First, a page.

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This work belongs to a series of twenty-five Chair Transformations (seven of which are owned by the Whitney) that Lucas Samaras created in 1969-1970. Having previously “transformed” other utilitarian conveniences such as eyeglasses, knives, and scissors, Samaras altered his chairs with a perverse, witty assortment of materials including plastic flowers, lengths of colored yarn, wool, tin foil, and plastic wire. Chair Transformation Number 16’s reductive geometries allude to Minimalism, even as the sharp pyramid in the chair’s seat and the disproportioned circular legs offer a cheeky jab at the emotional austerity of the movement. Samaras has remarked that his Chairs and other Transformation series negate “the possibility of a single Platonic ideal acting as a measure for any physical thing.” Indeed, these chairs defy their intended purpose; most of them are not structurally sound and cannot be sat in. They function instead as poetic surrogates for an absent body, imaginatively—and often humorously—asserting their presence as works of art.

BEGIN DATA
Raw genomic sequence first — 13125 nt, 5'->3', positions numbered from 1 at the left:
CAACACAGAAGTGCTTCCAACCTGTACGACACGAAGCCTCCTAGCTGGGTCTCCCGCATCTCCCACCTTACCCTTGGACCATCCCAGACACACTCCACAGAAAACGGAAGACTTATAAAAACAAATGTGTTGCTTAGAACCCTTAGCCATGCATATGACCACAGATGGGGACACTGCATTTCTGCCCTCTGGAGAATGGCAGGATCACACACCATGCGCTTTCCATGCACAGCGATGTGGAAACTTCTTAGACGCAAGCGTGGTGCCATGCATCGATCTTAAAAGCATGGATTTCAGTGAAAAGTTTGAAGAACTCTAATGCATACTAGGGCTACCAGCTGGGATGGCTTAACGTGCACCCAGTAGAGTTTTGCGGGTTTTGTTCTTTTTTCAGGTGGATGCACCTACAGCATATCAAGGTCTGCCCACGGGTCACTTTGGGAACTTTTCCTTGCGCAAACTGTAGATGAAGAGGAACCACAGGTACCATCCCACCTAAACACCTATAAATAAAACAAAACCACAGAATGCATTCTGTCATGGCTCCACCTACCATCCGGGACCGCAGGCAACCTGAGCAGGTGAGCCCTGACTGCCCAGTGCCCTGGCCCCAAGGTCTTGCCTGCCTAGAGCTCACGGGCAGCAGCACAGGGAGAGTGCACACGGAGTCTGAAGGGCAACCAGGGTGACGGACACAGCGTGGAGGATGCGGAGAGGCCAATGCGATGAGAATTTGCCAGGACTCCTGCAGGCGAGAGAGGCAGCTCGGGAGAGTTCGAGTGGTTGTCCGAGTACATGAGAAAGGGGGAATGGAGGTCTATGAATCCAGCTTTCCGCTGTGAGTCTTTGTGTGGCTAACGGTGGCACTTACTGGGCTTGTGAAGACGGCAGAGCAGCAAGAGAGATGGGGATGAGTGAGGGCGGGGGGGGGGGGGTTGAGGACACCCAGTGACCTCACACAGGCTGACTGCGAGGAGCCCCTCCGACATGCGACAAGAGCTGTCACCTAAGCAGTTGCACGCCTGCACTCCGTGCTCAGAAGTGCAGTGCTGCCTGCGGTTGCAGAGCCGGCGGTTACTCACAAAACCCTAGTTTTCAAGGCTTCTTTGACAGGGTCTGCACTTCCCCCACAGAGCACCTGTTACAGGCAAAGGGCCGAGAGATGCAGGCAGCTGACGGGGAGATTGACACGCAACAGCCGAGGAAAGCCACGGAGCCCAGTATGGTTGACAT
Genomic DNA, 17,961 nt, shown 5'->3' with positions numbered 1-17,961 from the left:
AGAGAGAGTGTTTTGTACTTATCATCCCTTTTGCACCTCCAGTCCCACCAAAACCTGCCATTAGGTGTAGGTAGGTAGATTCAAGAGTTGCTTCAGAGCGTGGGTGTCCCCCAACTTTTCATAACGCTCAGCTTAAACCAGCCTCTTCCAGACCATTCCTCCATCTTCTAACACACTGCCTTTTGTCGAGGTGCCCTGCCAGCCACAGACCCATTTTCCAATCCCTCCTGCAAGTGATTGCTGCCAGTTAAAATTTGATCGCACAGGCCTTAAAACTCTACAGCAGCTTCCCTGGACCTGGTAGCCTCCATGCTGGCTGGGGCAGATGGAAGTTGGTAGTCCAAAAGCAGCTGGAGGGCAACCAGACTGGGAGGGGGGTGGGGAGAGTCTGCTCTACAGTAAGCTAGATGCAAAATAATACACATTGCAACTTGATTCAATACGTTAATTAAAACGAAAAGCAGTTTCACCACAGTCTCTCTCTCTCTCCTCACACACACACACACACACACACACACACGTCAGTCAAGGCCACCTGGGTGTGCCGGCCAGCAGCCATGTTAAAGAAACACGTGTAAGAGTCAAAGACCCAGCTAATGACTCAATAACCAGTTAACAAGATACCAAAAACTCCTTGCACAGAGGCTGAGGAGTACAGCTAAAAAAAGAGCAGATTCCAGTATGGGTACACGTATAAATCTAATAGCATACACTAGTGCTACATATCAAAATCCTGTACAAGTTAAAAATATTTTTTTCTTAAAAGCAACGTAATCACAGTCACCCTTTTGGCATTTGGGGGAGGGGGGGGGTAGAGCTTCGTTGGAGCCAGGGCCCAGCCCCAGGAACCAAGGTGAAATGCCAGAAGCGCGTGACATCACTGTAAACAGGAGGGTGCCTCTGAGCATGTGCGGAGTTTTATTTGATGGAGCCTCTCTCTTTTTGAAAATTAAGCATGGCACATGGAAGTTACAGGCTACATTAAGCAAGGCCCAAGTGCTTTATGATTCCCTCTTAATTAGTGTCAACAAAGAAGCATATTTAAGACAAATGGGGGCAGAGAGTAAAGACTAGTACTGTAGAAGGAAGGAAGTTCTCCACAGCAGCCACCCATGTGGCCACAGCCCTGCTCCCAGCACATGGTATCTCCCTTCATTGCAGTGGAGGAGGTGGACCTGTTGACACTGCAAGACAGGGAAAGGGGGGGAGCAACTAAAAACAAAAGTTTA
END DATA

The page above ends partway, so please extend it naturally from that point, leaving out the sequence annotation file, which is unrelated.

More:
Patterson Sims. Whitney Museum of American Art: Selected Works from the Permanent Collection. 2nd ed. Compiled by Kristie Jayne. (New York: Whitney Museum of American Art in association with W. W. Norton & Company, 1994), 185.